At this stage, the odds of enjoying a Santa rally before the year’s out look slim. Trump continues to play chicken with China and CSW is dealing with about as many challenges with BCH SV adoption as Theresa May is with Brexit. Traders are fatigued, volumes are dropping, and many are happy to take risk off the table and be done with this…. frustrating year.
It’s been a big year in crypto. Price movement aside, the flood of new talent and business investment entering the space has forced many regulators and institutions to take the industry seriously. Unfortunately, a lot of good work and milestones achieved have been overshadowed by the ICO scams that plagued 2017/18.
The entrenched bear market and increased volatility has crushed retail investor sentiment, the trend has taken over and prices are falling irrespective of news or investment flows.
Whilst the rest of us wait for institutional flow to take up the slack of burnt retail investors, the industry continues to build and prepare for the next market catalyst that will shift sentiment into the next bull run.
The fundamentals of the technology haven’t changed, blockchain still stands to be the basis for a massive financial market shakeup. From a valuation point, many projects are trading well below value by a number of metrics. It’s just a matter of time before VCs and insto funds take advantage of these low prices and start acquiring.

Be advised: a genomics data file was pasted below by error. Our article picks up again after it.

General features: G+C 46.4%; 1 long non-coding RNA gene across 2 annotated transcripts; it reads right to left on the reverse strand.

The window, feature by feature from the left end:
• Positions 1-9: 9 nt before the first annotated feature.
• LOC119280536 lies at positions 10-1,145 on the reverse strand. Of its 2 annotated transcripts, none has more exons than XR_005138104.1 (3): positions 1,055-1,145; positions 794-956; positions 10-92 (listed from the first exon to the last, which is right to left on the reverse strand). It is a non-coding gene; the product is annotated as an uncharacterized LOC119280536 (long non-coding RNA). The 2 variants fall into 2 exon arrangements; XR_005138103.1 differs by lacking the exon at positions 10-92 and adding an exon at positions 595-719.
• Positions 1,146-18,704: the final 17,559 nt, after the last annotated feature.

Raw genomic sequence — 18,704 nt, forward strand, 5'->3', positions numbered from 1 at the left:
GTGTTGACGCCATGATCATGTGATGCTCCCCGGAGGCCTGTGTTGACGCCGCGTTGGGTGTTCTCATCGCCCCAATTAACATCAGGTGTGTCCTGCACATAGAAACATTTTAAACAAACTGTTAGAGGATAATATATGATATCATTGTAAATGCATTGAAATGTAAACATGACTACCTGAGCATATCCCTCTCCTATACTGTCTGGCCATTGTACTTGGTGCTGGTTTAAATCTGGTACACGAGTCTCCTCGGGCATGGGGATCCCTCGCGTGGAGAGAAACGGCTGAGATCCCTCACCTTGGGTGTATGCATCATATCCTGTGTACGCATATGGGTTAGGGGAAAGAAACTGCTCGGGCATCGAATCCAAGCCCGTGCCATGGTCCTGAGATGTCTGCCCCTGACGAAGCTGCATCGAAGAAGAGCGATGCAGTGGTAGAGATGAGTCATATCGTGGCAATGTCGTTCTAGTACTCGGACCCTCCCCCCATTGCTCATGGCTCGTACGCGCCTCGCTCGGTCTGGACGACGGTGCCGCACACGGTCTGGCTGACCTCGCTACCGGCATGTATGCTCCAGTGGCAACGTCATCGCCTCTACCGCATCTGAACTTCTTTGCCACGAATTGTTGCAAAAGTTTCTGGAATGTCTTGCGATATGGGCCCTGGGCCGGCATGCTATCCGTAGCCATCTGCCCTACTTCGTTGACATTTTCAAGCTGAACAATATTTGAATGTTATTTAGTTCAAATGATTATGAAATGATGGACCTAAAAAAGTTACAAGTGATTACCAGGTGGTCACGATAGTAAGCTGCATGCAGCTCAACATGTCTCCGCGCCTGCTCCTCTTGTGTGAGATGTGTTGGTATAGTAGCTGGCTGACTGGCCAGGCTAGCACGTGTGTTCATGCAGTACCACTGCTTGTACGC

Jimmy Song visits the IR office. Talking Bitcoin, Satoshi and intermittent fasting. This isn’t our actual office… Long time IR customer Peter Russell (@WorldofRusty) jazzed up our photo.
Australian government passes Encryption Bill
It was a sad day for Australians last Thursday. Parliament approved new laws to give Australian security and law enforcement agencies power to force Australian companies to build “back doors” in their encryption software.
Under the weak guise of national security, it’s clear that many of the politicians voting on the bill had minimal understanding of cyber security and the secondary effects this law will have on Australian tech industry. Indeed, we have become the laughing stock of the world, yet again thanks to our inept politicians.
Chinese miners natural sellers of bitcoin futures
Chinese local media recently reported that Chinese miners have become the biggest crypto short sellers in the market, margin selling bitcoin or eth as a hedge. With the prolonged down trend in prices this is of no real surprise. Derivatives such as futures contracts were originally designed to hedge farmers crop prices during the time it took to grow them. Bitcoin miners find themselves in the exact same position, with real-time costs and expected future income streams in the form of mined coins.
Bitcoin miner manufacturer celebrates bear market with fire sale
Canaan Creative, the second largest bitcoin mining hardware manufacturer and also behind the first dedicated ASIC miner held a fire sale last week to celebrate low prices and declining hash rates. All available miners on its website were reduced to clear at US$200 a unit. This follows reports earlier last month of some large Chinese mining firms selling off old mining hardware by-the-kilo.
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Marcus Ochmann – Head of OTC Trading